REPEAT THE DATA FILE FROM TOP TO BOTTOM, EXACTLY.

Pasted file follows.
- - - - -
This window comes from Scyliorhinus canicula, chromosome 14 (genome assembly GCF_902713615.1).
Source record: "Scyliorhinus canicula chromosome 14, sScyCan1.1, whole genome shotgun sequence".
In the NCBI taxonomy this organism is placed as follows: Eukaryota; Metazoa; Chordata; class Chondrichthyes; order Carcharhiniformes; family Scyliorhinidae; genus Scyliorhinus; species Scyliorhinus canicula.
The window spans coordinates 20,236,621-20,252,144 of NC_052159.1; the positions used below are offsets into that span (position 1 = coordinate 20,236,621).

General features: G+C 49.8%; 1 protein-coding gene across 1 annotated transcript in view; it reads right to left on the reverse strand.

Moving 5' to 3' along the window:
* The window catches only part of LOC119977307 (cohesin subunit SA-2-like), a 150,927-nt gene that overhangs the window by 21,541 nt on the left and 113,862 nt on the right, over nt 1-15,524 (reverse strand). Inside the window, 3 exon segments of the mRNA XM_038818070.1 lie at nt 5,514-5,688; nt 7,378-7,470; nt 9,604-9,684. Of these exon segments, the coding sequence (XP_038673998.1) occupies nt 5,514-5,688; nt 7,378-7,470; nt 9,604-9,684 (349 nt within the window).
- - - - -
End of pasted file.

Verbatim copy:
This window comes from Scyliorhinus canicula, chromosome 14 (genome assembly GCF_902713615.1).
Source record: "Scyliorhinus canicula chromosome 14, sScyCan1.1, whole genome shotgun sequence".
In the NCBI taxonomy this organism is placed as follows: Eukaryota; Metazoa; Chordata; class Chondrichthyes; order Carcharhiniformes; family Scyliorhinidae; genus Scyliorhinus; species Scyliorhinus canicula.
The window spans coordinates 20,236,621-20,252,144 of NC_052159.1; the positions used below are offsets into that span (position 1 = coordinate 20,236,621).

General features: G+C 49.8%; 1 protein-coding gene across 1 annotated transcript in view; it reads right to left on the reverse strand.

Moving 5' to 3' along the window:
* The window catches only part of LOC119977307 (cohesin subunit SA-2-like), a 150,927-nt gene that overhangs the window by 21,541 nt on the left and 113,862 nt on the right, over nt 1-15,524 (reverse strand). Inside the window, 3 exon segments of the mRNA XM_038818070.1 lie at nt 5,514-5,688; nt 7,378-7,470; nt 9,604-9,684. Of these exon segments, the coding sequence (XP_038673998.1) occupies nt 5,514-5,688; nt 7,378-7,470; nt 9,604-9,684 (349 nt within the window).